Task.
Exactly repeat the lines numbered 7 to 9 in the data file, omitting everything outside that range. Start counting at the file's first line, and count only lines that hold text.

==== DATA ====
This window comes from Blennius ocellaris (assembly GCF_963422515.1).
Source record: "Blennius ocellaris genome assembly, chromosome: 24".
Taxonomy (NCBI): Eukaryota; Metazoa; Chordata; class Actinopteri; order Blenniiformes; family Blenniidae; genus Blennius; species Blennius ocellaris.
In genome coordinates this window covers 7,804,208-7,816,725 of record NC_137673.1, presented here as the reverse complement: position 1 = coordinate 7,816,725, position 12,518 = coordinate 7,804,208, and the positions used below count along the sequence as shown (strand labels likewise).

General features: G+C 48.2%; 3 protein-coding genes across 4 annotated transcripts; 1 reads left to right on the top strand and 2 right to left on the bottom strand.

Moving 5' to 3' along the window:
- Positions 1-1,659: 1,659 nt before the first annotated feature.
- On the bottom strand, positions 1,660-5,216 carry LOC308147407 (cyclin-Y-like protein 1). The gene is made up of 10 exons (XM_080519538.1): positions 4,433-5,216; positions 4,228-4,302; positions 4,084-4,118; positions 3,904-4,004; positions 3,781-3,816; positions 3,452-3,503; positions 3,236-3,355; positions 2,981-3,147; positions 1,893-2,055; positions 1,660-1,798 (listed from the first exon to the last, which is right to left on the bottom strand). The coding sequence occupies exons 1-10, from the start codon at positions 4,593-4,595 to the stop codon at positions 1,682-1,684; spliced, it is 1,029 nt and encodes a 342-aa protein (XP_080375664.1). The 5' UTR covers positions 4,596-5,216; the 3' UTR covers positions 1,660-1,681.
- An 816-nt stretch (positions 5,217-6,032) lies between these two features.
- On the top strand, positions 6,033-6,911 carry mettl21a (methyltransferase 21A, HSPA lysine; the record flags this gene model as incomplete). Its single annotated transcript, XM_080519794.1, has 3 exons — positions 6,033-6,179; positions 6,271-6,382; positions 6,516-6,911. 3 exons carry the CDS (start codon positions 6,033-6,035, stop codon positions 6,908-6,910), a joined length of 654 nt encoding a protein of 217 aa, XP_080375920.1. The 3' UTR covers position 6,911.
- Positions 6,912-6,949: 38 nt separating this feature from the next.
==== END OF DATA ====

- Positions 1-1,659: 1,659 nt before the first annotated feature.
- On the bottom strand, positions 1,660-5,216 carry LOC308147407 (cyclin-Y-like protein 1). The gene is made up of 10 exons (XM_080519538.1): positions 4,433-5,216; positions 4,228-4,302; positions 4,084-4,118; positions 3,904-4,004; positions 3,781-3,816; positions 3,452-3,503; positions 3,236-3,355; positions 2,981-3,147; positions 1,893-2,055; positions 1,660-1,798 (listed from the first exon to the last, which is right to left on the bottom strand). The coding sequence occupies exons 1-10, from the start codon at positions 4,593-4,595 to the stop codon at positions 1,682-1,684; spliced, it is 1,029 nt and encodes a 342-aa protein (XP_080375664.1). The 5' UTR covers positions 4,596-5,216; the 3' UTR covers positions 1,660-1,681.
- An 816-nt stretch (positions 5,217-6,032) lies between these two features.